If you decide to skip the crate, do not allow your pet to ride with his head outside the window. tThe wind can seriously irritate mucous membranes and blow pieces of grit or litter into their eyes. Pets could also be seriously injured by objects (rocks, litter, etc) as you drive down the road.

It is always recommended that the dog be in the back seat or storage area of the car, especially if the car has airbags. While airbags save lives of people, they can seriously injure pets.

Keep food, a bowl, leash, a waste scoop, plastic bags, grooming supplies, medication and first-aid, and any travel documents.

Be sure to bring bottled water and avoid feeding your pet in a moving vehicle. Drinking water from an area he is not used to could result in stomach troubles.

Never leave your animal alone in a parked vehicle. On a hot day, even with the windows open, a car heat up very quickly. Likewise, in cold weather, a car can act as a refrigerator, holding in the cold.

Last but not least, always watch the road. As cute as they are, do not let your pet distract you while you’re driving.


Category Archives

It is very common to see pets as passengers. However, traveling in automobiles can be extremely dangerous for your family pet – and you. It involves more than just loading the animal in the back seat, especially if you will be driving long distances or plan to be away for a long time. Here are a few road safety tips to help you prepare for a smooth and drive with Fido.

Keep pets safe in a well-ventilated crate or carrier. The crate should be large enough for your pet to stand, sit, lie down and turn around in. Secure the crate so it will not slide or shift in the event of an abrupt stop.

Secure your pet in the car. Just like any passenger, buckle them up.

If you decide to skip the crate, do not allow your pet to ride with his head outside the window. tThe wind can seriously irritate mucous membranes and blow pieces of grit or litter into their eyes. Pets could also be seriously injured by objects (rocks, litter, etc) as you drive down the road.

It is always recommended that the dog be in the back seat or storage area of the car, especially if the car has airbags. While airbags save lives of people, they can seriously injure pets.

Keep food, a bowl, leash, a waste scoop, plastic bags, grooming supplies, medication and first-aid, and any travel documents.

Be sure to bring bottled water and avoid feeding your pet in a moving vehicle. Drinking water from an area he is not used to could result in stomach troubles.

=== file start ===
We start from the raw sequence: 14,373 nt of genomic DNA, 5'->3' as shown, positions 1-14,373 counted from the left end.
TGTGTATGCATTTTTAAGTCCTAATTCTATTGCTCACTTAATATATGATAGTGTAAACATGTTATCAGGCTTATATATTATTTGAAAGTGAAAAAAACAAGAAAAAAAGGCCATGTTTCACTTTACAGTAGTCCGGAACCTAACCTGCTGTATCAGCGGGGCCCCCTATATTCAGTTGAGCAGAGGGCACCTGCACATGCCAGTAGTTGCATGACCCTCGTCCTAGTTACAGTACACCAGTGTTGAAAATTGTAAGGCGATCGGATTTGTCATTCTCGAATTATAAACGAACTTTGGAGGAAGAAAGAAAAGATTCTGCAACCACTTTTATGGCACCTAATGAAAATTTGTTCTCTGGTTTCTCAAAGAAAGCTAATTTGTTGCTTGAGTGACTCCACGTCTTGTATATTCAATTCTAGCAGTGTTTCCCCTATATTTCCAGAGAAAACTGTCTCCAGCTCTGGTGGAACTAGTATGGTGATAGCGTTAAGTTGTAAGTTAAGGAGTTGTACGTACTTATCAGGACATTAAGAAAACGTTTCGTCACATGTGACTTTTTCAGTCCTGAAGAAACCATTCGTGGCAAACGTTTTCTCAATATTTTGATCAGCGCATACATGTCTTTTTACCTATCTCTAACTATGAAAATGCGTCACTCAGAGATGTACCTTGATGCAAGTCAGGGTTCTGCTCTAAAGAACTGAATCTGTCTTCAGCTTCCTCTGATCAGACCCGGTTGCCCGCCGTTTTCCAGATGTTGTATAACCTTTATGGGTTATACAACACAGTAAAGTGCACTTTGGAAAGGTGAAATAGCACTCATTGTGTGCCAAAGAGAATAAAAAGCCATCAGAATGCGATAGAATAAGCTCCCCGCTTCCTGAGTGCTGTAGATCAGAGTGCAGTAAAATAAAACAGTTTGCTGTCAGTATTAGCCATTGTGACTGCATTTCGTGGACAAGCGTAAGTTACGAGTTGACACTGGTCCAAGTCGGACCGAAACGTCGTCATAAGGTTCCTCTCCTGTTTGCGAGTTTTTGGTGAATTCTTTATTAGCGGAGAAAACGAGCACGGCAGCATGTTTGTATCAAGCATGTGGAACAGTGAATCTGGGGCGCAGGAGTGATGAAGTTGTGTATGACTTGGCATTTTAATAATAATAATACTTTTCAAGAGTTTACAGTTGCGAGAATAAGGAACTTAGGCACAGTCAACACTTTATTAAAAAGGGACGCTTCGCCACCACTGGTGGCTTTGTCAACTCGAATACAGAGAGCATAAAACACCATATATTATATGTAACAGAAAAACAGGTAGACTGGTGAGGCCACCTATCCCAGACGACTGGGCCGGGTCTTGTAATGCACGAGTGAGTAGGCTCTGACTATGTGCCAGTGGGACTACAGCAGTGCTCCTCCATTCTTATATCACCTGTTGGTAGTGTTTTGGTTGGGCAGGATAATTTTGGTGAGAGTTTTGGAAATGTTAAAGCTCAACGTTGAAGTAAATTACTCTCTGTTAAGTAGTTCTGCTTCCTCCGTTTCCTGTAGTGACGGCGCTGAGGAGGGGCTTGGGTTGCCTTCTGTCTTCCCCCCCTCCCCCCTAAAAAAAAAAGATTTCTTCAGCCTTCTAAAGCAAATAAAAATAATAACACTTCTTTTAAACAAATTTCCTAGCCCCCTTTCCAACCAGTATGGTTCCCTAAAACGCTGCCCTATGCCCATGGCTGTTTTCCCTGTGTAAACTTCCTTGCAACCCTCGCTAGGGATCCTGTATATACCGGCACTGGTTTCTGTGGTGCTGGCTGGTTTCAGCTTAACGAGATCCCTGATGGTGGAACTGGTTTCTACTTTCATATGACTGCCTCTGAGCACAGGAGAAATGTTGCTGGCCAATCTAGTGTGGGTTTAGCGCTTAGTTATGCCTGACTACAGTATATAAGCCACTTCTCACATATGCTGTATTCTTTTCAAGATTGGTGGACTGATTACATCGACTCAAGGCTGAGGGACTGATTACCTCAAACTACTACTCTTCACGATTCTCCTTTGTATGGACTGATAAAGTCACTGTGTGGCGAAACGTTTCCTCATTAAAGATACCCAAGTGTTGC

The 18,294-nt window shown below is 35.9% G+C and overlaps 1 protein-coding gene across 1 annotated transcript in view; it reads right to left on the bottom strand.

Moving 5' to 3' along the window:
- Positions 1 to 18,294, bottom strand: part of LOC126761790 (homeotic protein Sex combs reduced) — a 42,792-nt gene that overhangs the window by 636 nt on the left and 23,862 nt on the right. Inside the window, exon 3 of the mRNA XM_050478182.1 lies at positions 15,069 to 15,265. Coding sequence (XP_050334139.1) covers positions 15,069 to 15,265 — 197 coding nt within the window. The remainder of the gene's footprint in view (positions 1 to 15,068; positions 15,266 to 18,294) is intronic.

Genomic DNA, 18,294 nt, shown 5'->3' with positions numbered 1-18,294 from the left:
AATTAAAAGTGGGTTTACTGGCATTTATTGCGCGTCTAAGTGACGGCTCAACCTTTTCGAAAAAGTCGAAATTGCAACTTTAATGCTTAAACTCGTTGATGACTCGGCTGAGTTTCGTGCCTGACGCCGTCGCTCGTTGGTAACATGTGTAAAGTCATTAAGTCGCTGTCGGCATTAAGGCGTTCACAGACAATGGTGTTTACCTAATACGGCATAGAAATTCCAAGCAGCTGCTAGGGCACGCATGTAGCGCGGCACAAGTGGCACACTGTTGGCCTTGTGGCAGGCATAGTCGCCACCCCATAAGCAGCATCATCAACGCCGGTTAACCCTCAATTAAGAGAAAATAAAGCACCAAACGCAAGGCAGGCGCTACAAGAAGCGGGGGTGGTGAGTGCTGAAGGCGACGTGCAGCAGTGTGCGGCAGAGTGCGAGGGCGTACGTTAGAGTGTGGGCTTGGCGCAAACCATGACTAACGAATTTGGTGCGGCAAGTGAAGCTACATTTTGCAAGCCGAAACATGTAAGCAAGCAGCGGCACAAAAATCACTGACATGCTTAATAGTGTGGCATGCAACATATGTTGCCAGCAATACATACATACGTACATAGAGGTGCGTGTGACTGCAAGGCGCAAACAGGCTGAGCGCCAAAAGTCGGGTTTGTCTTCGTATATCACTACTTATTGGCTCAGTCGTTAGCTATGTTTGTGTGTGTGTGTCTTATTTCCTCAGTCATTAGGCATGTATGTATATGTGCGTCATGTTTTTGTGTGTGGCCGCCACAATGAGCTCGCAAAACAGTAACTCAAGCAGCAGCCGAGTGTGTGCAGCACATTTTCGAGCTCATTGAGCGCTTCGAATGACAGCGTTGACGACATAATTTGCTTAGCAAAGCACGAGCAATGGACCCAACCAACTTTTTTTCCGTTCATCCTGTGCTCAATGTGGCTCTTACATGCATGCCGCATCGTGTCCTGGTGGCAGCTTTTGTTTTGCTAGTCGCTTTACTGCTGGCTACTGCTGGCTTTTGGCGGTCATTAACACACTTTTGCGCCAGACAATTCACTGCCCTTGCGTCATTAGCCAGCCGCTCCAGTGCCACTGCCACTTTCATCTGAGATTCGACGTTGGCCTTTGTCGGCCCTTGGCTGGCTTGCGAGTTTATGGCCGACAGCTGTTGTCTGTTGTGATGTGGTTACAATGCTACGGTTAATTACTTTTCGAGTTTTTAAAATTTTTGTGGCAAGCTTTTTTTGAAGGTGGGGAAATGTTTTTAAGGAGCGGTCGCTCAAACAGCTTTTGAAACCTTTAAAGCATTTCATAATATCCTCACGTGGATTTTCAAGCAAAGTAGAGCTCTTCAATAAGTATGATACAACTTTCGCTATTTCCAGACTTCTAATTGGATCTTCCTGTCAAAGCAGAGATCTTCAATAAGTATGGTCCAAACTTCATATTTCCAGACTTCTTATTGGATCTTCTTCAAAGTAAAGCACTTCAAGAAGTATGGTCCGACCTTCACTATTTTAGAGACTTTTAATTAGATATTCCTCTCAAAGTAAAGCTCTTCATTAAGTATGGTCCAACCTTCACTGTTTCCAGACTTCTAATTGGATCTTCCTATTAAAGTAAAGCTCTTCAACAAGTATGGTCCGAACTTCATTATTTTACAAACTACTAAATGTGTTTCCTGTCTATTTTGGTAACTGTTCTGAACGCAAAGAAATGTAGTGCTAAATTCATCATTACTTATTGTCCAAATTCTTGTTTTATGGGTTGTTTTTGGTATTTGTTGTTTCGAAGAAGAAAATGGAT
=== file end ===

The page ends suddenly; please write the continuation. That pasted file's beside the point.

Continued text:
Never leave your animal alone in a parked vehicle. On a hot day, even with the windows open, a car heat up very quickly. Likewise, in cold weather, a car can act as a refrigerator, holding in the cold.

Last but not least, always watch the road. As cute as they are, do not let your pet distract you while you’re driving.


Category Archives

It is very common to see pets as passengers. However, traveling in automobiles can be extremely dangerous for your family pet – and you. It involves more than just loading the animal in the back seat, especially if you will be driving long distances or plan to be away for a long time. Here are a few road safety tips to help you prepare for a smooth and drive with Fido.

Keep pets safe in a well-ventilated crate or carrier. The crate should be large enough for your pet to stand, sit, lie down and turn around in. Secure the crate so it will not slide or shift in the event of an abrupt stop.

Secure your pet in the car. Just like any passenger, buckle them up.

If you decide to skip the crate, do not allow your pet to ride with his head outside the window. tThe wind can seriously irritate mucous membranes and blow pieces of grit or litter into their eyes. Pets could also be seriously injured by objects (rocks, litter, etc) as you drive down the road.

It is always recommended that the dog be in the back seat or storage area of the car, especially if the car has airbags. While airbags save lives of people, they can seriously injure pets.

Keep food, a bowl, leash, a waste scoop, plastic bags, grooming supplies, medication and first-aid, and any travel documents.

Be sure to bring bottled water and avoid feeding your pet in a moving vehicle. Drinking water from an area he is not used to could result in stomach troubles.

Never leave your animal alone in a parked vehicle. On a hot day, even with the windows open, a car heat up very quickly. Likewise, in cold weather, a car can act as a refrigerator, holding in the cold.

Last but not least, always watch the road. As cute as they are, do not let your pet distract you while you’re driving.


Watch the video: Ben Franklin (November 2021).